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Friday, November 03, 2017

Yellow Rails and Rice Festival

 Lifer #666 Yellow Rail, check!
The Yellow Rails & Rice Festival is the reason I visited Louisiana. Took me three days to arrive, and on Thursday, the day started with a field trip with other festival participants. The group traveled by caravan, which I lost, then found, then arrived & parked on the roadside.

The group of birders was given a bag of tangerines by the farmer of the little orchard where we sought a 'target' bird (seen below) a cooperative Couch's Kingbird.

So here I was, in the field, lifting my camera, discovering, I'd left my flash disk back in my hotel room.

In the course of the morning the group & I saw White-tailed Hawks, Eastern Meadowlarks, Inca and Ground Doves, the list went on and on. I saw as much, but photos? Only one I managed by digiscoping the Couch's Kingbird on someone else's spotting scope. *sigh*

The first thing I did when I got back to town in the late afternoon was buy a flash disk that now lives in my wallet. If I ever leave my camera disk home, there is now back-up. Ought to have learned that lesson back in Arizona, the last time I forgot to pull the disk from my laptop. DUH! 

On the second day of the festival I actually got over my usual hermit ways, and as the birders gathered in the morning, I asked if I could ride along with any other birder. *GASP* I know!

Red Crayfish

I buddied up with a v. nice lady birder and she drove us all morning as a caravan of birders checked out birds in the Louisiana countryside. Also saw lots of other wildlife, such as toads and crayfish. Friday morning turned hot & muggy. I went so absolutely red from the heat that people kept asking if I was alright. I was, but I looked as red & overheated as I felt. Could not believe it could be so hot in November - silly me, eh?

After Thursday and Friday morning's field trips, field tours assembled at the Thornton rice fields and the search for Yellow Rails was on!

The whole point of the festival is to view the rails and other birds that fly up out of the rice as the combines power through the annual harvest.

I took a ride in the cab of a big-arse rice combine. Here's a short clip of the cab ride.

Even more fun than a combine cab ride was riding the slip n' slide, mud splattering ATV too. The ATVs are right in the heart of the action, trailing the combines and allowing close looks at the birds hiding in the rice field.

view from an ATV
looking through a mud splattered ATV windshield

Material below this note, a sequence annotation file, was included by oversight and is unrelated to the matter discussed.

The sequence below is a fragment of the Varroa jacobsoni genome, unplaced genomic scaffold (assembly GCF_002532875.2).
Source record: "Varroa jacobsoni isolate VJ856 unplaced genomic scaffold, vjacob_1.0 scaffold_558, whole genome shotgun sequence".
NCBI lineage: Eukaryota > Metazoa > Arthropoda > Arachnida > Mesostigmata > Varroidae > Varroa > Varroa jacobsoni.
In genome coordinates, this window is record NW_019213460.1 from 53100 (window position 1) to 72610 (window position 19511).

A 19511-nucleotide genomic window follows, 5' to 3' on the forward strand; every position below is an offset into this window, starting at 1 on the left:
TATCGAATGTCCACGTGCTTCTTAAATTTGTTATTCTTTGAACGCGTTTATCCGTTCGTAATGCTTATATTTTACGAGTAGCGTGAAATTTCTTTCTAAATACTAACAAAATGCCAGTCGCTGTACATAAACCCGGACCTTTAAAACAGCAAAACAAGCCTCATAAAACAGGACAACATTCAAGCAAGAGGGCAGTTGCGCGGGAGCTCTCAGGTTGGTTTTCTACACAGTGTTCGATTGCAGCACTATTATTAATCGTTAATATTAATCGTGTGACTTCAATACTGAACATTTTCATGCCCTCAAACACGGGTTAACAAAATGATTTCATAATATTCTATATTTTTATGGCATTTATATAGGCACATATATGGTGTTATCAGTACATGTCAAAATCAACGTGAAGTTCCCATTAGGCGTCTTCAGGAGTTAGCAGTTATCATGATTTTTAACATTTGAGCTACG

King Rail fleeing oncoming combine

Birds would burst out of the scruffy rice chaff as the combine trundled along. Sora, Yellow and King Rails, egrets & ibis either tried to put distance between themselves and the combine, or took advantage of it as a help in nabbing grasshoppers, snakes or frogs for din-din.

Yellow Rail 

It was the afternoon of day one I saw my lifer Yellow Rail, that flushed from the field and for whatever birdie reason, it landed right in the middle of the birders on the sidelines. It was immediately scooped up and given a massive photo opt. Not sure the bird appreciated it's 15 minutes of limelight. The bird banders were on hand to get measurements of the bird & other data.
My 'lifer' Yellow Rail got the once over from bird banders
Mist nets are on the right: set up for catching fleeing birds
Banding Station on the side-lines
King Rail, ready to have its stats recorded
However fun both rice field afternoons were, the heat & humidity sapped my energy. By the time I made it back home both days, I was wiped.

On Thursday I went to the evening Cajun feed down at the lake. The chow was excellent, as was the company. Still it was soured for me, when I spotted 3 flags at equal heights, flapping in the breeze: the American flag, the Louisiana flag and the Dixie confederate flag. Ought to not surprise me that after so many decades, the losing side's, forgotten until it was revived to intimidate people should still be flown. Even in Germany, people there would not allow the swastika Nazi flags to alongside the German national flag. Schwein Hund rot-Häise...

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